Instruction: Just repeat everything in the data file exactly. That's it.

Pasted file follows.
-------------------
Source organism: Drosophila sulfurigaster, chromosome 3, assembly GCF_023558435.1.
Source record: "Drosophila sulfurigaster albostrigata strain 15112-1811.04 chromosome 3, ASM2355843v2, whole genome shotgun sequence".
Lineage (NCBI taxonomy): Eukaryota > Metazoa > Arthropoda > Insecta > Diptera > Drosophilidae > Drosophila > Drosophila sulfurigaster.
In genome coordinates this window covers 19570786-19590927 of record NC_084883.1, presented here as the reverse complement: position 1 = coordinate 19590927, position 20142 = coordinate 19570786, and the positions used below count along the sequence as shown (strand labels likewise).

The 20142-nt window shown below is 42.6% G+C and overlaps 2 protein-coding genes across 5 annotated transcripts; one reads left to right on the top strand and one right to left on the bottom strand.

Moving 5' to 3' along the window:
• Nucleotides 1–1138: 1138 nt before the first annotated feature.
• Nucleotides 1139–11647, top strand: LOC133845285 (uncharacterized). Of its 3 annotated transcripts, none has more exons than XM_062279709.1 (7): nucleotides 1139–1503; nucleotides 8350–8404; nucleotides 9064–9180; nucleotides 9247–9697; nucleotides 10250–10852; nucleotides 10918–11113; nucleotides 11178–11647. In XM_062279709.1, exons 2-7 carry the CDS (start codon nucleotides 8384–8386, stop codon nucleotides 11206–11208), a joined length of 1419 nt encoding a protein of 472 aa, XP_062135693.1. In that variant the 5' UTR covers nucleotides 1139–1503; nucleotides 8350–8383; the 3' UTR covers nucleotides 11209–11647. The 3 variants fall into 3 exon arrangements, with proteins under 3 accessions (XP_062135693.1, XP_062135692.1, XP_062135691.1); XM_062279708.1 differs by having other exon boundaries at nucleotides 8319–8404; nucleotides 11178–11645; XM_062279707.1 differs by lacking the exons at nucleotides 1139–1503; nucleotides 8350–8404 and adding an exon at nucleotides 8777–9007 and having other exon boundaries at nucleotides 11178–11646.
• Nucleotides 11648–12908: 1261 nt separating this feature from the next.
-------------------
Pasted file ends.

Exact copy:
Source organism: Drosophila sulfurigaster, chromosome 3, assembly GCF_023558435.1.
Source record: "Drosophila sulfurigaster albostrigata strain 15112-1811.04 chromosome 3, ASM2355843v2, whole genome shotgun sequence".
Lineage (NCBI taxonomy): Eukaryota > Metazoa > Arthropoda > Insecta > Diptera > Drosophilidae > Drosophila > Drosophila sulfurigaster.
In genome coordinates this window covers 19570786-19590927 of record NC_084883.1, presented here as the reverse complement: position 1 = coordinate 19590927, position 20142 = coordinate 19570786, and the positions used below count along the sequence as shown (strand labels likewise).

The 20142-nt window shown below is 42.6% G+C and overlaps 2 protein-coding genes across 5 annotated transcripts; one reads left to right on the top strand and one right to left on the bottom strand.

Moving 5' to 3' along the window:
• Nucleotides 1–1138: 1138 nt before the first annotated feature.
• Nucleotides 1139–11647, top strand: LOC133845285 (uncharacterized). Of its 3 annotated transcripts, none has more exons than XM_062279709.1 (7): nucleotides 1139–1503; nucleotides 8350–8404; nucleotides 9064–9180; nucleotides 9247–9697; nucleotides 10250–10852; nucleotides 10918–11113; nucleotides 11178–11647. In XM_062279709.1, exons 2-7 carry the CDS (start codon nucleotides 8384–8386, stop codon nucleotides 11206–11208), a joined length of 1419 nt encoding a protein of 472 aa, XP_062135693.1. In that variant the 5' UTR covers nucleotides 1139–1503; nucleotides 8350–8383; the 3' UTR covers nucleotides 11209–11647. The 3 variants fall into 3 exon arrangements, with proteins under 3 accessions (XP_062135693.1, XP_062135692.1, XP_062135691.1); XM_062279708.1 differs by having other exon boundaries at nucleotides 8319–8404; nucleotides 11178–11645; XM_062279707.1 differs by lacking the exons at nucleotides 1139–1503; nucleotides 8350–8404 and adding an exon at nucleotides 8777–9007 and having other exon boundaries at nucleotides 11178–11646.
• Nucleotides 11648–12908: 1261 nt separating this feature from the next.